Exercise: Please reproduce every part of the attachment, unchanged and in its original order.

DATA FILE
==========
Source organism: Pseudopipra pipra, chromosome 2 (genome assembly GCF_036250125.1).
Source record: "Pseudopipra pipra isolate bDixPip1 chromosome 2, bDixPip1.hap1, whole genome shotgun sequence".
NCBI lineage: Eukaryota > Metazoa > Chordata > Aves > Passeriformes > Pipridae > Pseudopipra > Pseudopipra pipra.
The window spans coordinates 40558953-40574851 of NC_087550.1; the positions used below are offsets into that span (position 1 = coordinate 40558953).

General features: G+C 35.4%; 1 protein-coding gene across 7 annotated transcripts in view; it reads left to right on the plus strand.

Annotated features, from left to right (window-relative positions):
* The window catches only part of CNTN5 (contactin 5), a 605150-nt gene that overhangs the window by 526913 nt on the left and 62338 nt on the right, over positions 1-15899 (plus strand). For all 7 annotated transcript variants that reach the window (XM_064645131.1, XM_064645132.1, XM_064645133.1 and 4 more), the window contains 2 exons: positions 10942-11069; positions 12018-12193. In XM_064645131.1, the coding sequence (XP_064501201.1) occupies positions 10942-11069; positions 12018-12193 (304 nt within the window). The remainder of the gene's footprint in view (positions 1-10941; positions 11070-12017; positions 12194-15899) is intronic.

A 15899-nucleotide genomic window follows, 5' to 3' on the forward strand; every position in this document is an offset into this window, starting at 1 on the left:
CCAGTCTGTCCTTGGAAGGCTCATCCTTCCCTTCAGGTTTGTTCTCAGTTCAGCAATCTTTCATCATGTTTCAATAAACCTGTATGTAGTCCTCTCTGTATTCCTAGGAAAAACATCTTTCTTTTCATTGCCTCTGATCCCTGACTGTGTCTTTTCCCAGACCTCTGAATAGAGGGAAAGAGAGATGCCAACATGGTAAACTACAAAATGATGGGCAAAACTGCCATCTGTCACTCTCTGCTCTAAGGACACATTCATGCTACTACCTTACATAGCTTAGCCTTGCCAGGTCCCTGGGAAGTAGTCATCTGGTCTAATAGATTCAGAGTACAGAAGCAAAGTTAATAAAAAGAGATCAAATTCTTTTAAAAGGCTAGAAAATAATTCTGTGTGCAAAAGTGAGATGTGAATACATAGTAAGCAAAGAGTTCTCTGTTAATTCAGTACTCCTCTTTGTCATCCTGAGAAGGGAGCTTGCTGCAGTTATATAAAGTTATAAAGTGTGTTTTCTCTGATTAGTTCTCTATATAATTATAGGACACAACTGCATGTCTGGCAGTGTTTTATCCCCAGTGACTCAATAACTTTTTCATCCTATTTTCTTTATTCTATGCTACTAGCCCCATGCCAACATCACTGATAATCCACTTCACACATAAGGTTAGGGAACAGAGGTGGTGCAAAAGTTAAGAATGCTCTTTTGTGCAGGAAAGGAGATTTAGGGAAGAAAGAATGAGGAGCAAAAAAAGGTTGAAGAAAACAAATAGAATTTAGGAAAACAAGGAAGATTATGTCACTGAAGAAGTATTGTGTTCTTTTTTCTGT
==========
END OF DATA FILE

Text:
Source organism: Pseudopipra pipra, chromosome 2 (genome assembly GCF_036250125.1).
Source record: "Pseudopipra pipra isolate bDixPip1 chromosome 2, bDixPip1.hap1, whole genome shotgun sequence".
NCBI lineage: Eukaryota > Metazoa > Chordata > Aves > Passeriformes > Pipridae > Pseudopipra > Pseudopipra pipra.
The window spans coordinates 40558953-40574851 of NC_087550.1; the positions used below are offsets into that span (position 1 = coordinate 40558953).

General features: G+C 35.4%; 1 protein-coding gene across 7 annotated transcripts in view; it reads left to right on the plus strand.

Annotated features, from left to right (window-relative positions):
* The window catches only part of CNTN5 (contactin 5), a 605150-nt gene that overhangs the window by 526913 nt on the left and 62338 nt on the right, over positions 1-15899 (plus strand). For all 7 annotated transcript variants that reach the window (XM_064645131.1, XM_064645132.1, XM_064645133.1 and 4 more), the window contains 2 exons: positions 10942-11069; positions 12018-12193. In XM_064645131.1, the coding sequence (XP_064501201.1) occupies positions 10942-11069; positions 12018-12193 (304 nt within the window). The remainder of the gene's footprint in view (positions 1-10941; positions 11070-12017; positions 12194-15899) is intronic.

A 15899-nucleotide genomic window follows, 5' to 3' on the forward strand; every position in this document is an offset into this window, starting at 1 on the left:
CCAGTCTGTCCTTGGAAGGCTCATCCTTCCCTTCAGGTTTGTTCTCAGTTCAGCAATCTTTCATCATGTTTCAATAAACCTGTATGTAGTCCTCTCTGTATTCCTAGGAAAAACATCTTTCTTTTCATTGCCTCTGATCCCTGACTGTGTCTTTTCCCAGACCTCTGAATAGAGGGAAAGAGAGATGCCAACATGGTAAACTACAAAATGATGGGCAAAACTGCCATCTGTCACTCTCTGCTCTAAGGACACATTCATGCTACTACCTTACATAGCTTAGCCTTGCCAGGTCCCTGGGAAGTAGTCATCTGGTCTAATAGATTCAGAGTACAGAAGCAAAGTTAATAAAAAGAGATCAAATTCTTTTAAAAGGCTAGAAAATAATTCTGTGTGCAAAAGTGAGATGTGAATACATAGTAAGCAAAGAGTTCTCTGTTAATTCAGTACTCCTCTTTGTCATCCTGAGAAGGGAGCTTGCTGCAGTTATATAAAGTTATAAAGTGTGTTTTCTCTGATTAGTTCTCTATATAATTATAGGACACAACTGCATGTCTGGCAGTGTTTTATCCCCAGTGACTCAATAACTTTTTCATCCTATTTTCTTTATTCTATGCTACTAGCCCCATGCCAACATCACTGATAATCCACTTCACACATAAGGTTAGGGAACAGAGGTGGTGCAAAAGTTAAGAATGCTCTTTTGTGCAGGAAAGGAGATTTAGGGAAGAAAGAATGAGGAGCAAAAAAAGGTTGAAGAAAACAAATAGAATTTAGGAAAACAAGGAAGATTATGTCACTGAAGAAGTATTGTGTTCTTTTTTCTGT